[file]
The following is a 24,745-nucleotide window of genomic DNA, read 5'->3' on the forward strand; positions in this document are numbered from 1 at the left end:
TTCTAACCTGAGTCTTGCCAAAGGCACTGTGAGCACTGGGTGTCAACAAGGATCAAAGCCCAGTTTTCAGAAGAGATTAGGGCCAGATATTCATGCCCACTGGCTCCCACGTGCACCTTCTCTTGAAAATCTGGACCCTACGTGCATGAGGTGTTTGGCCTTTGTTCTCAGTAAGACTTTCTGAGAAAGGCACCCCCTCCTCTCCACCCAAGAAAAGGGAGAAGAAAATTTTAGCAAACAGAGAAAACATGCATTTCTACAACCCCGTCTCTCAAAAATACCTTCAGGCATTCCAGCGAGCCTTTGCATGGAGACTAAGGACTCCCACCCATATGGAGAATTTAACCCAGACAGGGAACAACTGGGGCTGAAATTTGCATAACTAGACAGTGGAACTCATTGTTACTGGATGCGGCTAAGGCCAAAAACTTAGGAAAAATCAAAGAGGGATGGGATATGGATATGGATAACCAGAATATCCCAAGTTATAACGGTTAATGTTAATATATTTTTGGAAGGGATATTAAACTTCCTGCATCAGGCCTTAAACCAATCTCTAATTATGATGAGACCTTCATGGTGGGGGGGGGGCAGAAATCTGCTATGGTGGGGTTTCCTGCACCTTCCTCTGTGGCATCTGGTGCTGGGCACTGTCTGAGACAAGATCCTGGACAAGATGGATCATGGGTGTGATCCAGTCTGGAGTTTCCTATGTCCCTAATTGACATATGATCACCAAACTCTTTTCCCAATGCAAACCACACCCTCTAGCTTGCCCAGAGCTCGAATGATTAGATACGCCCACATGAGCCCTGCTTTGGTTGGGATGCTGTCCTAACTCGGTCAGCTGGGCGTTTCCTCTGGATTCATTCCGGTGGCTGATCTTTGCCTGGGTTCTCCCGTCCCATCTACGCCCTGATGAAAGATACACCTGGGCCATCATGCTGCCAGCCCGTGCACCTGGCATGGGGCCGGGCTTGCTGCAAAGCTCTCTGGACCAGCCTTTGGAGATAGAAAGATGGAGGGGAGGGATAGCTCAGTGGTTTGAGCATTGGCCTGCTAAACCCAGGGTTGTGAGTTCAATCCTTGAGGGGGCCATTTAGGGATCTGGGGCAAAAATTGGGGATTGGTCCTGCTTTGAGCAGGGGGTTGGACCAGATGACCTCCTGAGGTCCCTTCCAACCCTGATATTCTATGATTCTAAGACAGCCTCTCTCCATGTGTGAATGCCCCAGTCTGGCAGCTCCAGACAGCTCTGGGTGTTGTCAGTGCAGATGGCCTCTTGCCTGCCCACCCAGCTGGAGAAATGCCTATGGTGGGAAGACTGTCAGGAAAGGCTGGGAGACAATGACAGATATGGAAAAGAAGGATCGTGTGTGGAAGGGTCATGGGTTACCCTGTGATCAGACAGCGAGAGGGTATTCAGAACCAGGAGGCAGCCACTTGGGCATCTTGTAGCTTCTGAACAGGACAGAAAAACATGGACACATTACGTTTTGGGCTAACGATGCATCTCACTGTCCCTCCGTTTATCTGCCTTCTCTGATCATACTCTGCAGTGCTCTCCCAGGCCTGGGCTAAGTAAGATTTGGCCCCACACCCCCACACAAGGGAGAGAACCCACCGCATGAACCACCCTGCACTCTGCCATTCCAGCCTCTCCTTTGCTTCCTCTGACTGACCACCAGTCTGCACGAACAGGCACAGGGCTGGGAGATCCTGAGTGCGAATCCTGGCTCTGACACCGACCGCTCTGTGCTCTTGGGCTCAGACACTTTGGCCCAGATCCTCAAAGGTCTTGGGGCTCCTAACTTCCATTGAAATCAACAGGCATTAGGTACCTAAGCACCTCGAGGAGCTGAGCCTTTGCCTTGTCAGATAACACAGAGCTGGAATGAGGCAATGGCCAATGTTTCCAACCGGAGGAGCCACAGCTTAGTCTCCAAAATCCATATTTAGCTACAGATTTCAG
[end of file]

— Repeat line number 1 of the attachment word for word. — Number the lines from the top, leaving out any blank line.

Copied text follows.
The following is a 24,745-nucleotide window of genomic DNA, read 5'->3' on the forward strand; positions in this document are numbered from 1 at the left end: